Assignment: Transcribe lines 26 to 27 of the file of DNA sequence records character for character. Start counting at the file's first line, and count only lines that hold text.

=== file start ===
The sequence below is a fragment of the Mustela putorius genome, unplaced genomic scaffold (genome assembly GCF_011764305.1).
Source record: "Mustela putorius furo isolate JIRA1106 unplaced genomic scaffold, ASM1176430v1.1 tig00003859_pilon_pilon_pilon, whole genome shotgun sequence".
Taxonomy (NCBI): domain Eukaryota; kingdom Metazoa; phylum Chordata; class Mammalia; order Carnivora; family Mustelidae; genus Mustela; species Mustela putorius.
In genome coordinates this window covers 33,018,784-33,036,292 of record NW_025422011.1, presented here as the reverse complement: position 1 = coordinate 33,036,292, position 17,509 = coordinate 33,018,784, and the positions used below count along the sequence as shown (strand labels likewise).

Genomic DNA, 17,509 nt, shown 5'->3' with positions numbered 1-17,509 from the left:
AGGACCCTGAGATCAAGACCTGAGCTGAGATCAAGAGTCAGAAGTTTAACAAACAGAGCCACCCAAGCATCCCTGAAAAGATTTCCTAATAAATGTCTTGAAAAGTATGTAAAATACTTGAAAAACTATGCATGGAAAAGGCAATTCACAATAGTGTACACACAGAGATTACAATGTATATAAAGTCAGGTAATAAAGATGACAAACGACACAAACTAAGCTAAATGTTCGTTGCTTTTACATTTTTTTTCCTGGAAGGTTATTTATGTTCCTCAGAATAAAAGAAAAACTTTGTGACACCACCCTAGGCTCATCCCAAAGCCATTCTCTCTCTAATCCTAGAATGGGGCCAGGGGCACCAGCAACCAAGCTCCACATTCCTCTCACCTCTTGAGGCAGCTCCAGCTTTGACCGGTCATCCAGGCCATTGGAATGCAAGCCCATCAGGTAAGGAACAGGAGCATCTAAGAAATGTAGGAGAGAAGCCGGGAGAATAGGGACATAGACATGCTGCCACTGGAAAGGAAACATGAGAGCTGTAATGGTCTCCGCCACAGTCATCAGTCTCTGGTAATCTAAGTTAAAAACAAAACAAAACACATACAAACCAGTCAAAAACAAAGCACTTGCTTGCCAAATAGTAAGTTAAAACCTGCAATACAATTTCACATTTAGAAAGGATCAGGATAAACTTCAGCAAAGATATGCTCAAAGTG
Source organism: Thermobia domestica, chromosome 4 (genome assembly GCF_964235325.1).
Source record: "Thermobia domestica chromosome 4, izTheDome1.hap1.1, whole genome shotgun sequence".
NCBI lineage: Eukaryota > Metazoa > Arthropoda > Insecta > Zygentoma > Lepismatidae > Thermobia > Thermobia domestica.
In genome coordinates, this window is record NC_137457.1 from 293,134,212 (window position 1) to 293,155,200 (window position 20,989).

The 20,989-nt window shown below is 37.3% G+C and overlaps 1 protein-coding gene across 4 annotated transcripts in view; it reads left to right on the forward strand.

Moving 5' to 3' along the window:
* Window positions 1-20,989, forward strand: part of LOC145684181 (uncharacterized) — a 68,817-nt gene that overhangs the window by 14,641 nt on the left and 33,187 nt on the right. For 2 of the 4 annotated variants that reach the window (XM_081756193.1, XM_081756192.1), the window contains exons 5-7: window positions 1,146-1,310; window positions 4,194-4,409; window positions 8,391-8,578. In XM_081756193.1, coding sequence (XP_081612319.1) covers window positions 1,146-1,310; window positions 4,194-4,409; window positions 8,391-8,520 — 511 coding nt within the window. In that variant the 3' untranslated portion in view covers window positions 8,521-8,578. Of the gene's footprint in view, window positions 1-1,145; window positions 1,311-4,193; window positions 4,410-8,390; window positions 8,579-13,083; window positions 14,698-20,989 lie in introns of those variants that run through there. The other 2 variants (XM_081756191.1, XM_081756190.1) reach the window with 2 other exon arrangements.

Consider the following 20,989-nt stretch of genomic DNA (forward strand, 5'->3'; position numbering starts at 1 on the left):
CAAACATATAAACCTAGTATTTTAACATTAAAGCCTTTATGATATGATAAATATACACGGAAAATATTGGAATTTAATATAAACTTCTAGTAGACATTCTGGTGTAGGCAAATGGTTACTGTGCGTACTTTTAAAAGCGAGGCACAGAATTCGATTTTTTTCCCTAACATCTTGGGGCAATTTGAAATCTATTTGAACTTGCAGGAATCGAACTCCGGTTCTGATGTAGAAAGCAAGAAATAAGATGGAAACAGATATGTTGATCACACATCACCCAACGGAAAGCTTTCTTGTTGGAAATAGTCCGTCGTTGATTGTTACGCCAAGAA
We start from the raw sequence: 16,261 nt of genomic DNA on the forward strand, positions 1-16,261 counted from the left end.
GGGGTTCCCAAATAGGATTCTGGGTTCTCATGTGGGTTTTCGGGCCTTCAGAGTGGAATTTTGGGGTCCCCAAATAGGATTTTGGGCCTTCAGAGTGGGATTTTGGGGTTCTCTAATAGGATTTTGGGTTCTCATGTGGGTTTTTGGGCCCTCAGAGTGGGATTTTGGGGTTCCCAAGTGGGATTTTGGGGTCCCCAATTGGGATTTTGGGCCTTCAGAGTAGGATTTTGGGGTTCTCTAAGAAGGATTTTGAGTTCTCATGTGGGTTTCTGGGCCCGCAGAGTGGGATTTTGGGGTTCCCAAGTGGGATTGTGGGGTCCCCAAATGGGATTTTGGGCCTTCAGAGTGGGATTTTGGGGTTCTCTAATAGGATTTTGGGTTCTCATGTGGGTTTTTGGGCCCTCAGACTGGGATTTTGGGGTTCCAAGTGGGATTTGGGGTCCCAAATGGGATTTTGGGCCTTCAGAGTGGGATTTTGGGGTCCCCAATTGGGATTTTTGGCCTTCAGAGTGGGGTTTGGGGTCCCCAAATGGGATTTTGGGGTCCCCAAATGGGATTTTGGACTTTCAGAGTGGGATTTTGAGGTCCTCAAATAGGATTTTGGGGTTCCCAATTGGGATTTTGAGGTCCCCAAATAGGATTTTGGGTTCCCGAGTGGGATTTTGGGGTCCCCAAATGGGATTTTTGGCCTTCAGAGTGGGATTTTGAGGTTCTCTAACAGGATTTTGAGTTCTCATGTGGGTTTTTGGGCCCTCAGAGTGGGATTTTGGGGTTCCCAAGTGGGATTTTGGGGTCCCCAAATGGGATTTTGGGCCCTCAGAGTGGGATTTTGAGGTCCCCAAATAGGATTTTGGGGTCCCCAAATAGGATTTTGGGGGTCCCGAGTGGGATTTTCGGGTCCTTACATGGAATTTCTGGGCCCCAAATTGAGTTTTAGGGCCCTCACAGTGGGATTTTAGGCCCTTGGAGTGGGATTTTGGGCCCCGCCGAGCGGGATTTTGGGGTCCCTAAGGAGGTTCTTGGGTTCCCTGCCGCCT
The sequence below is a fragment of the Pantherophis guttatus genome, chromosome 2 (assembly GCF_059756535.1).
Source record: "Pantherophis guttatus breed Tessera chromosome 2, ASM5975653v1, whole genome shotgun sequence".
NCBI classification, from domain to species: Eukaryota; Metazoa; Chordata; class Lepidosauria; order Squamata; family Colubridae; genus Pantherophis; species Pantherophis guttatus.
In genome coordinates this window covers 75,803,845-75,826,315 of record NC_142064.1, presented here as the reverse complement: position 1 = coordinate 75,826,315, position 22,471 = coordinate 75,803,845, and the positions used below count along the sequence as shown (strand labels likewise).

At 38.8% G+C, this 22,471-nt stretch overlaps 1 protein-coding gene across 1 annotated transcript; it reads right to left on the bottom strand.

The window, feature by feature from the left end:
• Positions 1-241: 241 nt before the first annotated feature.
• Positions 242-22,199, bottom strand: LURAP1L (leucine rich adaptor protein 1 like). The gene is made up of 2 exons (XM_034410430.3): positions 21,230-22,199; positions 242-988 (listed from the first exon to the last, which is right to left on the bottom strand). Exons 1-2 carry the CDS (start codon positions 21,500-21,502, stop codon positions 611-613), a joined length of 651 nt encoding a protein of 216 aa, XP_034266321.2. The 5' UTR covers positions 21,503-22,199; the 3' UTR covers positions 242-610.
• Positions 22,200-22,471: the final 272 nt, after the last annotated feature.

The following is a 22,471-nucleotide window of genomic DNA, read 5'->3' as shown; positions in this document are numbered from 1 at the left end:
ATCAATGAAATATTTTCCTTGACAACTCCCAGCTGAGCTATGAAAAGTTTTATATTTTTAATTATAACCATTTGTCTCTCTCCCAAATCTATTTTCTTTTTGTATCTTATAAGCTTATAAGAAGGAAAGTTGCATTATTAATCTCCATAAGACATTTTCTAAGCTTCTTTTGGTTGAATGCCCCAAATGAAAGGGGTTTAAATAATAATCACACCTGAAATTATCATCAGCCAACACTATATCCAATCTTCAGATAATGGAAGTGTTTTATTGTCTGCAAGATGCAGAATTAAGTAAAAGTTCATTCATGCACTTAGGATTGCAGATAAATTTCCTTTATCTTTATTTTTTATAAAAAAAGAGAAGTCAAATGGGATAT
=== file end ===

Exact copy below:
• Positions 22,200-22,471: the final 272 nt, after the last annotated feature.

The following is a 22,471-nucleotide window of genomic DNA, read 5'->3' as shown; positions in this document are numbered from 1 at the left end: